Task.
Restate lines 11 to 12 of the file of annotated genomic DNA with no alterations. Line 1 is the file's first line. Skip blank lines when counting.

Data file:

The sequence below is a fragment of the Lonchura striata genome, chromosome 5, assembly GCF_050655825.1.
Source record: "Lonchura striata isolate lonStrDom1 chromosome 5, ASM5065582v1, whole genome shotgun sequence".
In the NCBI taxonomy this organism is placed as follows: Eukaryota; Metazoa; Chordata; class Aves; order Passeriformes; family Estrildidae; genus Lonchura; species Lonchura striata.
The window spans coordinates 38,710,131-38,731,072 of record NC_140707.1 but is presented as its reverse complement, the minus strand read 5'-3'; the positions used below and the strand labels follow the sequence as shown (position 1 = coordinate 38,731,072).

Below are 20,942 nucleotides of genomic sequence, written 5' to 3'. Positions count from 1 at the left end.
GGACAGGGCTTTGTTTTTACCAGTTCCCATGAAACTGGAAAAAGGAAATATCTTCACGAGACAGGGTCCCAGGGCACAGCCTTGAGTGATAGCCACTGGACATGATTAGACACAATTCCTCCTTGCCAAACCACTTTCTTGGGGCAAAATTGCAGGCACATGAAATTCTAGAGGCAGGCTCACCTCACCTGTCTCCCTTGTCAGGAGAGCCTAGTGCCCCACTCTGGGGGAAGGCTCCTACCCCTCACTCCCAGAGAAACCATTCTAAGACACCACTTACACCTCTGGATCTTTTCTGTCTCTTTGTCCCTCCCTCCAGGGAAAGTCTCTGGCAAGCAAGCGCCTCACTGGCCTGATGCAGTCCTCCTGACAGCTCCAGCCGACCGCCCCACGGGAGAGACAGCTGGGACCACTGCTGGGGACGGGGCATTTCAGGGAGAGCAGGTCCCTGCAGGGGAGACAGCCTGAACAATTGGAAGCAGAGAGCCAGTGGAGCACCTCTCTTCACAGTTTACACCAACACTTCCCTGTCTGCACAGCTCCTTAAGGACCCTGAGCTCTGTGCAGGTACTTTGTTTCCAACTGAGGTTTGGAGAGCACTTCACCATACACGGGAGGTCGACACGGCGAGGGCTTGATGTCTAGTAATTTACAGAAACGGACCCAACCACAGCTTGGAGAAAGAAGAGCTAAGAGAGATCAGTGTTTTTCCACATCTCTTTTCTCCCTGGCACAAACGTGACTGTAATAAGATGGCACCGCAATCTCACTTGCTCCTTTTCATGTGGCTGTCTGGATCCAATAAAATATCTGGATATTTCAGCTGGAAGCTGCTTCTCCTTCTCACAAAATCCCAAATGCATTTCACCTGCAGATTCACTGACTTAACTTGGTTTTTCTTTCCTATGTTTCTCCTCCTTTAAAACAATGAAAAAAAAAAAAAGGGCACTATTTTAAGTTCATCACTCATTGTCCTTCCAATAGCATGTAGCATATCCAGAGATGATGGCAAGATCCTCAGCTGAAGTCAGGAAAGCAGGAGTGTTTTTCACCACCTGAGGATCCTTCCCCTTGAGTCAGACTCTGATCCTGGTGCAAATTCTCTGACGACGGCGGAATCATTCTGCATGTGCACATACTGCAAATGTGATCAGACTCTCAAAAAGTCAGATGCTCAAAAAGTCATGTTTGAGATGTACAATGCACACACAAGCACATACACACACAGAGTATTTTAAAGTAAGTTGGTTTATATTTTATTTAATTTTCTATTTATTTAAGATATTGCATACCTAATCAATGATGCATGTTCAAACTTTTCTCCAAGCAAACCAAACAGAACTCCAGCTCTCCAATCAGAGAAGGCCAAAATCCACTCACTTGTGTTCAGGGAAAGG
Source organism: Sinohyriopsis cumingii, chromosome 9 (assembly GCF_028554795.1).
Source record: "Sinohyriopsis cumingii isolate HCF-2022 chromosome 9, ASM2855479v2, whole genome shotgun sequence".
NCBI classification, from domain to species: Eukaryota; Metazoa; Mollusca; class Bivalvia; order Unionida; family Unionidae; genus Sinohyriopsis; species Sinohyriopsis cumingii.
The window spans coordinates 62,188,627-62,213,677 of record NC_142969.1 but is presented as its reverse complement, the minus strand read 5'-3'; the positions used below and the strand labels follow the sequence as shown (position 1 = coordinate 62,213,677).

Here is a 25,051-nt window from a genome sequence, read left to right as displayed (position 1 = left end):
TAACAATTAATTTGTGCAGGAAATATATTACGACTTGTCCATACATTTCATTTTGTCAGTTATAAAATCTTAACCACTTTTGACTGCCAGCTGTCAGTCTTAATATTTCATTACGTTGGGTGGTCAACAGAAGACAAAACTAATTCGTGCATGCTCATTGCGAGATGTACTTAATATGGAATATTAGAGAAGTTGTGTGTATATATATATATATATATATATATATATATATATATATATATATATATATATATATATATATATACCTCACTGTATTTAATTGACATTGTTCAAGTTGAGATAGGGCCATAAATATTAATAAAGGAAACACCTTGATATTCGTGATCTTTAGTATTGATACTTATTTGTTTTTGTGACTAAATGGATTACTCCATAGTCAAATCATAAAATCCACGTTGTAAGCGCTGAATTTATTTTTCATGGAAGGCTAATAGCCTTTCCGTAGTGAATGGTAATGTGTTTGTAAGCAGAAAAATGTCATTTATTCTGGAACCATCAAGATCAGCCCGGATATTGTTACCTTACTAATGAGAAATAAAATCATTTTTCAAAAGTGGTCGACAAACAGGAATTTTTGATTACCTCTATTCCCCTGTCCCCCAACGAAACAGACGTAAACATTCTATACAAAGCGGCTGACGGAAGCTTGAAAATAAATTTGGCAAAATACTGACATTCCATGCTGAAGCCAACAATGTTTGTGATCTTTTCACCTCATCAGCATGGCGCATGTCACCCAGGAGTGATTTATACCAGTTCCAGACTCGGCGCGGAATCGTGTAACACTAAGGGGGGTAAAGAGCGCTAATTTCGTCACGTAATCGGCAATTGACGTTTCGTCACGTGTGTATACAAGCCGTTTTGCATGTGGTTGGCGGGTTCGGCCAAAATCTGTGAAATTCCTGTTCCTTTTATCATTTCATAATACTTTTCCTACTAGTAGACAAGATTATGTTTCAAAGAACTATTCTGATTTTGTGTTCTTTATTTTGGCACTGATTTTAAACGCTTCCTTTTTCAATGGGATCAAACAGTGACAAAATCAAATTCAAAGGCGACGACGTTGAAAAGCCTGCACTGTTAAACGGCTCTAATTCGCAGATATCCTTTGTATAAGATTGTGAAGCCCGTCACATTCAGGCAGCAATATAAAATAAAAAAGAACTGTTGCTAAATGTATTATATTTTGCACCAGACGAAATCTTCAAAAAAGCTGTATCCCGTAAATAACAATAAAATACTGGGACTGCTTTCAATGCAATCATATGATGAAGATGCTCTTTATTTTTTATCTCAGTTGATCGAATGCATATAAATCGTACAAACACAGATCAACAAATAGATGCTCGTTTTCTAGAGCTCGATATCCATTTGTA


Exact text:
Here is a 25,051-nt window from a genome sequence, read left to right as displayed (position 1 = left end):
TAACAATTAATTTGTGCAGGAAATATATTACGACTTGTCCATACATTTCATTTTGTCAGTTATAAAATCTTAACCACTTTTGACTGCCAGCTGTCAGTCTTAATATTTCATTACGTTGGGTGGTCAACAGAAGACAAAACTAATTCGTGCATGCTCATTGCGAGATGTACTTAATATGGAATATTAGAGAAGTTGTGTGTATATATATATATATATATATATATATATATATATATATATATATATATATATATATATATATATACCTCACTGTATTTAATTGACATTGTTCAAGTTGAGATAGGGCCATAAATATTAATAAAGGAAACACCTTGATATTCGTGATCTTTAGTATTGATACTTATTTGTTTTTGTGACTAAATGGATTACTCCATAGTCAAATCATAAAATCCACGTTGTAAGCGCTGAATTTATTTTTCATGGAAGGCTAATAGCCTTTCCGTAGTGAATGGTAATGTGTTTGTAAGCAGAAAAATGTCATTTATTCTGGAACCATCAAGATCAGCCCGGATATTGTTACCTTACTAATGAGAAATAAAATCATTTTTCAAAAGTGGTCGACAAACAGGAATTTTTGATTACCTCTATTCCCCTGTCCCCCAACGAAACAGACGTAAACATTCTATACAAAGCGGCTGACGGAAGCTTGAAAATAAATTTGGCAAAATACTGACATTCCATGCTGAAGCCAACAATGTTTGTGATCTTTTCACCTCATCAGCATGGCGCATGTCACCCAGGAGTGATTTATACCAGTTCCAGACTCGGCGCGGAATCGTGTAACACTAAGGGGGGTAAAGAGCGCTAATTTCGTCACGTAATCGGCAATTGACGTTTCGTCACGTGTGTATACAAGCCGTTTTGCATGTGGTTGGCGGGTTCGGCCAAAATCTGTGAAATTCCTGTTCCTTTTATCATTTCATAATACTTTTCCTACTAGTAGACAAGATTATGTTTCAAAGAACTATTCTGATTTTGTGTTCTTTATTTTGGCACTGATTTTAAACGCTTCCTTTTTCAATGGGATCAAACAGTGACAAAATCAAATTCAAAGGCGACGACGTTGAAAAGCCTGCACTGTTAAACGGCTCTAATTCGCAGATATCCTTTGTATAAGATTGTGAAGCCCGTCACATTCAGGCAGCAATATAAAATAAAAAAGAACTGTTGCTAAATGTATTATATTTTGCACCAGACGAAATCTTCAAAAAAGCTGTATCCCGTAAATAACAATAAAATACTGGGACTGCTTTCAATGCAATCATATGATGAAGATGCTCTTTATTTTTTATCTCAGTTGATCGAATGCATATAAATCGTACAAACACAGATCAACAAATAGATGCTCGTTTTCTAGAGCTCGATATCCATTTGTA